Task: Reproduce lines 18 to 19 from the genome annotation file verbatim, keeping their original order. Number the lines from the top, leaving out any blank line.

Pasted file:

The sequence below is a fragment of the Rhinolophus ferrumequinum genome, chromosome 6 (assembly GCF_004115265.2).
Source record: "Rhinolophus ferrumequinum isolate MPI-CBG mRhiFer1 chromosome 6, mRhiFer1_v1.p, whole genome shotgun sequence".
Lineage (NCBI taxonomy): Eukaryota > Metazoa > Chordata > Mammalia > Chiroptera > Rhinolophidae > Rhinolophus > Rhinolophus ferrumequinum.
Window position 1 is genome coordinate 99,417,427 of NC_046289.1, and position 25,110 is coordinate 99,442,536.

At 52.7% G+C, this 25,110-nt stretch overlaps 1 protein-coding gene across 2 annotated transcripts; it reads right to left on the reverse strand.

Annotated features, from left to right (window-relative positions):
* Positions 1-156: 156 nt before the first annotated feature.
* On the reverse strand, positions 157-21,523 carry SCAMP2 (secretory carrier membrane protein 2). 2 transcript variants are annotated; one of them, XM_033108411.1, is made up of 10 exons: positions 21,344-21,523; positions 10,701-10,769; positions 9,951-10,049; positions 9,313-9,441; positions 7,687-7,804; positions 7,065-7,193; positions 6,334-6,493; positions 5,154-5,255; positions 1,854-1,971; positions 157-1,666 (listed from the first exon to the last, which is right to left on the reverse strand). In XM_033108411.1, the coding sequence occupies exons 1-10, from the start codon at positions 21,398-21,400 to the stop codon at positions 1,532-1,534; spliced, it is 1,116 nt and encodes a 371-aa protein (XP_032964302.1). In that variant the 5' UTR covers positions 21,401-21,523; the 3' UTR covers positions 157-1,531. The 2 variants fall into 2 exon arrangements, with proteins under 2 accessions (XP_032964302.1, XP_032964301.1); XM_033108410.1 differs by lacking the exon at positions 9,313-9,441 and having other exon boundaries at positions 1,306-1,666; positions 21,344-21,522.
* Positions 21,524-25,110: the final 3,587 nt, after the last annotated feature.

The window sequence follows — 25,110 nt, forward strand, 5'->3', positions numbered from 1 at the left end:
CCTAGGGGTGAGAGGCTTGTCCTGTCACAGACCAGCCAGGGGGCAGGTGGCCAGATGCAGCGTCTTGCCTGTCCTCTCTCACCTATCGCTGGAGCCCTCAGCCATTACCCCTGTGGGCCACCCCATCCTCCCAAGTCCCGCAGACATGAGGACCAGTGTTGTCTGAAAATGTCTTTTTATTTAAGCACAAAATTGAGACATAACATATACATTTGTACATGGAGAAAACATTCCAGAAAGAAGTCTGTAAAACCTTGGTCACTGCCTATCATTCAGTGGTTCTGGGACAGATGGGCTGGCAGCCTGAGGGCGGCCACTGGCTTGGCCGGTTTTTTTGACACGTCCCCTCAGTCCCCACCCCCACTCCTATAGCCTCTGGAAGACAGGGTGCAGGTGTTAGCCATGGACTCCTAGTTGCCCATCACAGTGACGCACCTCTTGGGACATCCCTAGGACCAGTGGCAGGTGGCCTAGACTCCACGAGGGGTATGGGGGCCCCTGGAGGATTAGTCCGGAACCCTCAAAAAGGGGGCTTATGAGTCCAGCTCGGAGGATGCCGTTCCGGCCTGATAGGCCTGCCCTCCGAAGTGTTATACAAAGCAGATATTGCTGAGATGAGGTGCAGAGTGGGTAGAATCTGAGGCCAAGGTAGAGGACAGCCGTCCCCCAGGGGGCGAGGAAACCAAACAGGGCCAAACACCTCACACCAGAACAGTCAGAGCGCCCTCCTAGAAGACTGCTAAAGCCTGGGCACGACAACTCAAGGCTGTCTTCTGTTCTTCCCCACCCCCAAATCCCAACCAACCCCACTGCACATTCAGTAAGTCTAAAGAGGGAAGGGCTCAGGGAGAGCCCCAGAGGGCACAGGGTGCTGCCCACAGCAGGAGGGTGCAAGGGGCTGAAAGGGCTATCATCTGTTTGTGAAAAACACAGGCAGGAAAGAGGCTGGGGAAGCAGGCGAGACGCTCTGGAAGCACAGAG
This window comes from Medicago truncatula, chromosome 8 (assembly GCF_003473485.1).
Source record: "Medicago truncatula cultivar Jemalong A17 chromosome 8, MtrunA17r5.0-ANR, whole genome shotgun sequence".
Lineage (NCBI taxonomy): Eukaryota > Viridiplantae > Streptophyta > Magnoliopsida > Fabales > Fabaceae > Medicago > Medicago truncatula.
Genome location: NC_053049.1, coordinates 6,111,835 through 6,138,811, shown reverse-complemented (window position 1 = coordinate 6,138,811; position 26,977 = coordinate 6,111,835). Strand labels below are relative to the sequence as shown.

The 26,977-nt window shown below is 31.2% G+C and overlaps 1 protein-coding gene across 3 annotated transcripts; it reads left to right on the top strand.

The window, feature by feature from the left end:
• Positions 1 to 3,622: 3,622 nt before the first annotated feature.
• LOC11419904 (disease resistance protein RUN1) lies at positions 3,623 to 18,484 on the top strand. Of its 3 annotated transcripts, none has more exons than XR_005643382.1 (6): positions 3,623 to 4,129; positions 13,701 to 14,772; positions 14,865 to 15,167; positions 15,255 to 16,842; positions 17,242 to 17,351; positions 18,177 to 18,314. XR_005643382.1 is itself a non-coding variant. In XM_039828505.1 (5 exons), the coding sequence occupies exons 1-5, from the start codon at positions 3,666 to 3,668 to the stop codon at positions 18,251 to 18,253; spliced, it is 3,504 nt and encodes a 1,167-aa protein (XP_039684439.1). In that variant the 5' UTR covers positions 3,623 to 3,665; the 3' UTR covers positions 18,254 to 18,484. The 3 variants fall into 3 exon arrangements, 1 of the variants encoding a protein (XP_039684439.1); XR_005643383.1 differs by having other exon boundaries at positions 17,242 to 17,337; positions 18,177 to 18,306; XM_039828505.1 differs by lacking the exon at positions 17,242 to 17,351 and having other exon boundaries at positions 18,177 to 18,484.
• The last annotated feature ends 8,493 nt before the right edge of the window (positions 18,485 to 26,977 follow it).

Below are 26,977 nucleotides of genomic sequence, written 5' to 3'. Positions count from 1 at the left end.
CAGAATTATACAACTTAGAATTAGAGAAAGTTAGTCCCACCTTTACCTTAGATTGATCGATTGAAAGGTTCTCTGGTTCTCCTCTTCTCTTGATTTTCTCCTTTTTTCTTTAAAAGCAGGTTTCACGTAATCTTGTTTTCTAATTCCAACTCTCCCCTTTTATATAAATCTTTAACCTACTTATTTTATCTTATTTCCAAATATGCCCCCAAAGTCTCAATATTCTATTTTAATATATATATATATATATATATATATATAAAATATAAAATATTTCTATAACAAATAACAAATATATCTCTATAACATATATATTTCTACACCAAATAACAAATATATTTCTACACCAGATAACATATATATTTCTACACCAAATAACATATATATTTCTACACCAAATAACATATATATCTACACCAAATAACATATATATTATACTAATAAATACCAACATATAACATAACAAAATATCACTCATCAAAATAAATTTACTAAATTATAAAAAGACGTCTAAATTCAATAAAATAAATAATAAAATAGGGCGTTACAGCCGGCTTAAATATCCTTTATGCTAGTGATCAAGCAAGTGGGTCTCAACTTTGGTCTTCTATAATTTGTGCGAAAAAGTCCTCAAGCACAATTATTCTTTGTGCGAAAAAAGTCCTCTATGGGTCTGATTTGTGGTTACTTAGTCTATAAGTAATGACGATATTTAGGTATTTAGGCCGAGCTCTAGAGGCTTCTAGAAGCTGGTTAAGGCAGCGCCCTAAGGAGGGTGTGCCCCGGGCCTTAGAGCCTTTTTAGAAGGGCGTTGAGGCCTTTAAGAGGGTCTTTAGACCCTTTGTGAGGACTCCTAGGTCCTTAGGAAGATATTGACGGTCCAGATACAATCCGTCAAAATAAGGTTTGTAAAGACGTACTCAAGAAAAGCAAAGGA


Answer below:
• Positions 1 to 3,622: 3,622 nt before the first annotated feature.
• LOC11419904 (disease resistance protein RUN1) lies at positions 3,623 to 18,484 on the top strand. Of its 3 annotated transcripts, none has more exons than XR_005643382.1 (6): positions 3,623 to 4,129; positions 13,701 to 14,772; positions 14,865 to 15,167; positions 15,255 to 16,842; positions 17,242 to 17,351; positions 18,177 to 18,314. XR_005643382.1 is itself a non-coding variant. In XM_039828505.1 (5 exons), the coding sequence occupies exons 1-5, from the start codon at positions 3,666 to 3,668 to the stop codon at positions 18,251 to 18,253; spliced, it is 3,504 nt and encodes a 1,167-aa protein (XP_039684439.1). In that variant the 5' UTR covers positions 3,623 to 3,665; the 3' UTR covers positions 18,254 to 18,484. The 3 variants fall into 3 exon arrangements, 1 of the variants encoding a protein (XP_039684439.1); XR_005643383.1 differs by having other exon boundaries at positions 17,242 to 17,337; positions 18,177 to 18,306; XM_039828505.1 differs by lacking the exon at positions 17,242 to 17,351 and having other exon boundaries at positions 18,177 to 18,484.